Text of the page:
As we mourn the death of Rev. Dr. Smith, we celebrate his life of service, and we praise his business acumen, his generosity to Ursinus College and his adherence to the values of the importance of the spirit and of lifelong education. He is an example to us all.
Rev. Smith began his career with the YMCA Retirement Fund in 1958, and rose to become president, CEO, and chief investment officer in 1983. During his 17 years in that leadership position, the fund experienced unprecedented growth in membership and assets under his management. In 2001, he was enshrined in the YMCA Hall of Fame, which is located at Springfield College, where he was also a member of the board of trustees.
At Ursinus, a foundation was laid on which he built a lifetime of service. An undergraduate with many talents, he majored in economics and history and was editor of The Lantern literary magazine. In a 2012 interview, he noted that the Ursinus emphasis on reflection was a great influence on him. He fondly recalled studying in Freeland Hall. A Freeland “bell ringer,” he recently asked about the bell, and received just the other day a photo of the bell (currently displayed on Myrin’s second floor) and a copy of an article he wrote about bell-ringing for The Grizzly back in 1953.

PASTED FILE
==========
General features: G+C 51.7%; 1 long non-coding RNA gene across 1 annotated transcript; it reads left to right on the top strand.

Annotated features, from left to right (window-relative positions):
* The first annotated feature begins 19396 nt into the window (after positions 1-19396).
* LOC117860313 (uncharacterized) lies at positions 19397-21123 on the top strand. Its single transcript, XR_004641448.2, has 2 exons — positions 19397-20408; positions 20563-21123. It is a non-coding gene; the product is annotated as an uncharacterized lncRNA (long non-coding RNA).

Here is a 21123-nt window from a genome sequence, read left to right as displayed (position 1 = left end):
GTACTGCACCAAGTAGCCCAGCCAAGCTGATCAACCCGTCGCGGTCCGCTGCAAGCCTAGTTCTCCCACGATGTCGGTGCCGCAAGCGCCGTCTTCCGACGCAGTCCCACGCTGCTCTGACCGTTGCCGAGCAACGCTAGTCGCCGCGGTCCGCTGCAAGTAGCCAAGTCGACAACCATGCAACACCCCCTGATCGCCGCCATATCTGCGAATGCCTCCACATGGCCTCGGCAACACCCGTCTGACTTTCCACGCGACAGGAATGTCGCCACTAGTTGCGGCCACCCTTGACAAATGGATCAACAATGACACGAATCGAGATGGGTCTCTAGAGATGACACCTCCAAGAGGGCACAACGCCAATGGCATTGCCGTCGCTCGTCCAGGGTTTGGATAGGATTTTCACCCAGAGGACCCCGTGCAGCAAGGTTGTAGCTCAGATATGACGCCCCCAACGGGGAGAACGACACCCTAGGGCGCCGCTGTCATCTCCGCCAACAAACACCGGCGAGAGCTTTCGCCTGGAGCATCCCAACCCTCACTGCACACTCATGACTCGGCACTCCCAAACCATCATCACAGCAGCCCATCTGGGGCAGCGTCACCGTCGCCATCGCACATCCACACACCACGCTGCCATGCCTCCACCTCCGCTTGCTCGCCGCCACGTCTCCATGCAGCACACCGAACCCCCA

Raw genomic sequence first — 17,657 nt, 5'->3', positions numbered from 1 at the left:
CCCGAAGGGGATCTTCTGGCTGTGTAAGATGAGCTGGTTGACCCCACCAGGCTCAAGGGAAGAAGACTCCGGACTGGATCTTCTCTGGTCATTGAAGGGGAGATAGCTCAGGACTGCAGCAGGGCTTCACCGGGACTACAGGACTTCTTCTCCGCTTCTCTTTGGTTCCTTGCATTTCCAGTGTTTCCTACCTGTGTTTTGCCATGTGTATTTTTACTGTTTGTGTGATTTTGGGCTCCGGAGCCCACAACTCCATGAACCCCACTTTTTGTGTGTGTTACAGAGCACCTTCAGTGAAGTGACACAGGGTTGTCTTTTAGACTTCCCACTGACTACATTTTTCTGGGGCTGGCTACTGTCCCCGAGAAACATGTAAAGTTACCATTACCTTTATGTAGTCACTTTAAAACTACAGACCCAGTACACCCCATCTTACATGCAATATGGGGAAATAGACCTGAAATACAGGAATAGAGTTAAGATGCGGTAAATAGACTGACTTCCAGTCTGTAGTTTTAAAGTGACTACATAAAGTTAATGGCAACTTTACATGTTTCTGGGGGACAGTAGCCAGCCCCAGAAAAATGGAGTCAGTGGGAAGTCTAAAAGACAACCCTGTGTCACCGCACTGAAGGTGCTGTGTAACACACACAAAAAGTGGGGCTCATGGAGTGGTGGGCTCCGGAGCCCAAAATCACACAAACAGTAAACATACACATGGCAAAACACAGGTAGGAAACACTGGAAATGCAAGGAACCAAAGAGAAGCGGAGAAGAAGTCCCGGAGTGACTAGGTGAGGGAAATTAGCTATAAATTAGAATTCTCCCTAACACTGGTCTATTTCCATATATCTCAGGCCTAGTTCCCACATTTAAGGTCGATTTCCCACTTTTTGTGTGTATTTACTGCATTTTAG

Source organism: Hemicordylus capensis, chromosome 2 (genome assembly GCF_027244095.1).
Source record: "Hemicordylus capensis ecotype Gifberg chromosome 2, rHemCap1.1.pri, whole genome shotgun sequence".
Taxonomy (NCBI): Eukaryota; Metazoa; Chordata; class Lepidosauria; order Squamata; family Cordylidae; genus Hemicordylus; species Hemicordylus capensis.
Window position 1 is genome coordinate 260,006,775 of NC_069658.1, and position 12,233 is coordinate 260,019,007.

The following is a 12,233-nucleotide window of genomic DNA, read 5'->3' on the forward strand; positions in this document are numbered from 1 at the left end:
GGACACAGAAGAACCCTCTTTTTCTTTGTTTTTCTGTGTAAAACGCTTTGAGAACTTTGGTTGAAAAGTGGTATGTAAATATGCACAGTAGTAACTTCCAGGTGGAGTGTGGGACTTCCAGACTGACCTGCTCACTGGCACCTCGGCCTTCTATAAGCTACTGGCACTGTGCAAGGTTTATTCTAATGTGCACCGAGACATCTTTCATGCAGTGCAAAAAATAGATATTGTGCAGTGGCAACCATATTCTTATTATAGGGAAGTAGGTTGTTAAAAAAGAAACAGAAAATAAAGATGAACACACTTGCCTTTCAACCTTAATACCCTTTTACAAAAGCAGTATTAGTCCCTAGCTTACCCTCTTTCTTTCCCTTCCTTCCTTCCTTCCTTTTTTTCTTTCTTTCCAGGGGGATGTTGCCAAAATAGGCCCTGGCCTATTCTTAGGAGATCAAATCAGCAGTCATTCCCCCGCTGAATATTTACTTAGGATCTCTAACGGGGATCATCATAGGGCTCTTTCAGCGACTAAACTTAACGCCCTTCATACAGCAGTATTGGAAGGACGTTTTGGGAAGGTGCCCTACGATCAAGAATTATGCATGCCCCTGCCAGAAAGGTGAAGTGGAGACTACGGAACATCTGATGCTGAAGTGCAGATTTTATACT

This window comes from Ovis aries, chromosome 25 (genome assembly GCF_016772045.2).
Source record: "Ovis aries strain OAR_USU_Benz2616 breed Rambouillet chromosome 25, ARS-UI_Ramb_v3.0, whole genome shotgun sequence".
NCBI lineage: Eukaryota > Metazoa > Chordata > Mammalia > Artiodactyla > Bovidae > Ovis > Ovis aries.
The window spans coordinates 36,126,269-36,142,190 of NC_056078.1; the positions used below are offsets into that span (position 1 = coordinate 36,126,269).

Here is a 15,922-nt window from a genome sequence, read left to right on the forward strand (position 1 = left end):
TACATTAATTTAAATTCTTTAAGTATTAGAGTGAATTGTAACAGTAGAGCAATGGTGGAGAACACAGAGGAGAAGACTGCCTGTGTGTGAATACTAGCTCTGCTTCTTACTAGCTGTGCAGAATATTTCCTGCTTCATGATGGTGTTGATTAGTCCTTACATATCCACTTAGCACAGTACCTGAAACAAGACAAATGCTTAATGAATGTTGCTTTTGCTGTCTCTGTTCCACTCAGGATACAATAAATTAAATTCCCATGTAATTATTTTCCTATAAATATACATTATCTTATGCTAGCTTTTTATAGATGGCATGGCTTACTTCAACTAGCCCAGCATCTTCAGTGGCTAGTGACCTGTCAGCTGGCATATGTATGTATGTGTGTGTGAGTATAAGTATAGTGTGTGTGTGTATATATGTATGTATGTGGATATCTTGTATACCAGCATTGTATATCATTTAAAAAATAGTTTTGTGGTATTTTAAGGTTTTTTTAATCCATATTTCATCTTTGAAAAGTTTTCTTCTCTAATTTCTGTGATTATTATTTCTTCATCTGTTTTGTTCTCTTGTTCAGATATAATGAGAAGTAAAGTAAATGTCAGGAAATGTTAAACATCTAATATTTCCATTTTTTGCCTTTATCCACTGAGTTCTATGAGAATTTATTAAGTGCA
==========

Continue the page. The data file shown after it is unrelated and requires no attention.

Rev. Smith graduated from New York University with a master’s degree in business and was ordained after studying at Union Theological Seminary. From 1958 to 2000 he served as voluntary senior pastor of the Unity Hill United Church of Christ in Trumbull, Conn.
Rev. Smith supported not only the Board Challenge in memory of former President John Strassburger but also the Taking Our Place Campaign in 2007. As a result of his generous support of Ursinus College, a Kaleidoscope rehearsal studio bears his name. More recently he established The Rev. Dr. Harold C. Smith Endowed Chair in Christian Studies, which supports a faculty member and fosters scholarship and teaching.
The Harold C. Smith Scholarship Fund helps UCC students interested in attending Ursinus College. In addition to the endowed scholarship for UCC students, he also supported an annual fund scholarship to help deserving students focused in Religious Studies.
We will miss Harold at our New York alumni events, and we will miss his wisdom and his commitment to the values of Ursinus College.